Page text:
The purpose of our blog is to discuss topical issues, stories, and situations, as well as to share what we are up to and new ways for you to get involved. We are always searching for possible answers to the question: Why is a girl's worth culturally and historically relative?

Monday, August 30, 2010

Make the Suffragists Proud

I was able to vote for my first presidential election in November 2008. Prior to the election I had lived on my own for three years, but I hadn’t felt like an adult until I was able to cast my vote. Although I wasn’t sure who I was going to vote for leading up to the election, I took this task with great responsibility. I read everything I could about the candidates and the election process, because I knew my vote would make a difference. Not only would I help select our president, but my vote also made me feel like I was honoring all the women who did not have the freedom to vote before me.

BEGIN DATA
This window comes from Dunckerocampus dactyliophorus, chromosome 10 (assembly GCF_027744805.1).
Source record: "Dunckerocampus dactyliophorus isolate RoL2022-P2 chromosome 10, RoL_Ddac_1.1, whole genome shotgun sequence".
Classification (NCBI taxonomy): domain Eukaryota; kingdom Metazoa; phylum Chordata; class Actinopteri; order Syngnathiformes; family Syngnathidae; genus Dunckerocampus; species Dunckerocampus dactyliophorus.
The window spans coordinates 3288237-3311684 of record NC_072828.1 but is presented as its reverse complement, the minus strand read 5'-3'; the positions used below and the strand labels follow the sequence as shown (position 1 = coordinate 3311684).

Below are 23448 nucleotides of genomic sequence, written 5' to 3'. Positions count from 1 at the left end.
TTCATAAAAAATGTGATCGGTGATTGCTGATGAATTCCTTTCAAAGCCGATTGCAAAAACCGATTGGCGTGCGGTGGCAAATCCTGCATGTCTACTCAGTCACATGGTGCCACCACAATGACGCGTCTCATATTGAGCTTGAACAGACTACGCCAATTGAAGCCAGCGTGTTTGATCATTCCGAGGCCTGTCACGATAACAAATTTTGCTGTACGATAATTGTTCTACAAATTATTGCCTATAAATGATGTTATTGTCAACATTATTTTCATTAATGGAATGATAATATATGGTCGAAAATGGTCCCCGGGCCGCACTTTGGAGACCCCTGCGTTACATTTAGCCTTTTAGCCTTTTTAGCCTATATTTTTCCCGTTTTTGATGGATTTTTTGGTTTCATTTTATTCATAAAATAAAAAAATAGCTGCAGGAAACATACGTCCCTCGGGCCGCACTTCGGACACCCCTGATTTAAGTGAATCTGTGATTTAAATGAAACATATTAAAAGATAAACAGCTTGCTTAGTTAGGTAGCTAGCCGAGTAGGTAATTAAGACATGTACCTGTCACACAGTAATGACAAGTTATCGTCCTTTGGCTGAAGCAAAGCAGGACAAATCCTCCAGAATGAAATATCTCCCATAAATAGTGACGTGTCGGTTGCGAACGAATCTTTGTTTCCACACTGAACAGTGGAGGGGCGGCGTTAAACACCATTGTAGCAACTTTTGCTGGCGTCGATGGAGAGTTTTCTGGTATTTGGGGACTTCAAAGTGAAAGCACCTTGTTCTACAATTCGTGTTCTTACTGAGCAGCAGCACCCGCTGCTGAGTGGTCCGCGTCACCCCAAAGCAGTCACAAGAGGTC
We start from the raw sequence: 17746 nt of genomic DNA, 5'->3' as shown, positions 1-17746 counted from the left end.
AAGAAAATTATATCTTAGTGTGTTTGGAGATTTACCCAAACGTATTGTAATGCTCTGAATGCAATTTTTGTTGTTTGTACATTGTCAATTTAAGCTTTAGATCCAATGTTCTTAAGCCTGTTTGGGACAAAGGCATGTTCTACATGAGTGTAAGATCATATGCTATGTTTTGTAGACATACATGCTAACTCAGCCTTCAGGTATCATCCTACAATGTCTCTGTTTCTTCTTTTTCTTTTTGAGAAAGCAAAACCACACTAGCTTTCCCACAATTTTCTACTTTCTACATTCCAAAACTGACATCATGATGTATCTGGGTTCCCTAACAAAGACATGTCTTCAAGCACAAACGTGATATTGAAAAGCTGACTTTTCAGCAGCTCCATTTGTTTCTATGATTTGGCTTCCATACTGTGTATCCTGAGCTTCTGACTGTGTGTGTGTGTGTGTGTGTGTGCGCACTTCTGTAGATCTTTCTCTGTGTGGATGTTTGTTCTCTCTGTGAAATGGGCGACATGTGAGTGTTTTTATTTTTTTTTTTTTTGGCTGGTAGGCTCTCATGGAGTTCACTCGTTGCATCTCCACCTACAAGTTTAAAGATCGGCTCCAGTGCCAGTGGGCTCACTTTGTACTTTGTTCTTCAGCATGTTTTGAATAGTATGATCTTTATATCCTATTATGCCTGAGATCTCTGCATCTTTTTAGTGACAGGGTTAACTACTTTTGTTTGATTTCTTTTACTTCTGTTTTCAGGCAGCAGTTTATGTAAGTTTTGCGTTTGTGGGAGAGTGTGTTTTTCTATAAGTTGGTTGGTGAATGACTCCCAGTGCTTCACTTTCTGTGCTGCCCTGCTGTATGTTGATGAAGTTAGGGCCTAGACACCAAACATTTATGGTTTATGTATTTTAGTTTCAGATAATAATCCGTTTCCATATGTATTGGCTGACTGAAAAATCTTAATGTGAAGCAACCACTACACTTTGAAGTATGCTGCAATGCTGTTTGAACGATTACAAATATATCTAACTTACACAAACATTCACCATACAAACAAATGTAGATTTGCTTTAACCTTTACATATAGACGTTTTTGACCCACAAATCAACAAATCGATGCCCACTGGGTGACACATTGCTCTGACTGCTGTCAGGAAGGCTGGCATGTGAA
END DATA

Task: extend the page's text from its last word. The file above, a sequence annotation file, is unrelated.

While researching the candidates, I was also busy writing papers for my ‘Women’s History Through Film’ course. My favorite assignment for this course was reviewing the women’s suffrage movie, Iron Jawed Angels. I love period films in general, but this film moved me and made me appreciate everything that women have done in the past 100 years to allow me the right to vote.

Iron Jawed Angels primarily focuses on Alice Paul and Lucy Burns, political activists from England, fighting for the right to vote within the National American Woman Suffrage Association (NAWSA) and eventually the National Woman’s Party (NWP). Towards the end of the film, the National Woman’s Party sends members to protest outside the White House. Although the protest was peaceful, the NWP members were arrested for picketing during wartime and obstructing traffic. The NWP protesters were jailed for 60 days in a workhouse where they suffered poor conditions and force fed food. This scene was both heartbreaking and moving. After watching this movie, I felt honored to be able to vote and proud to be a woman.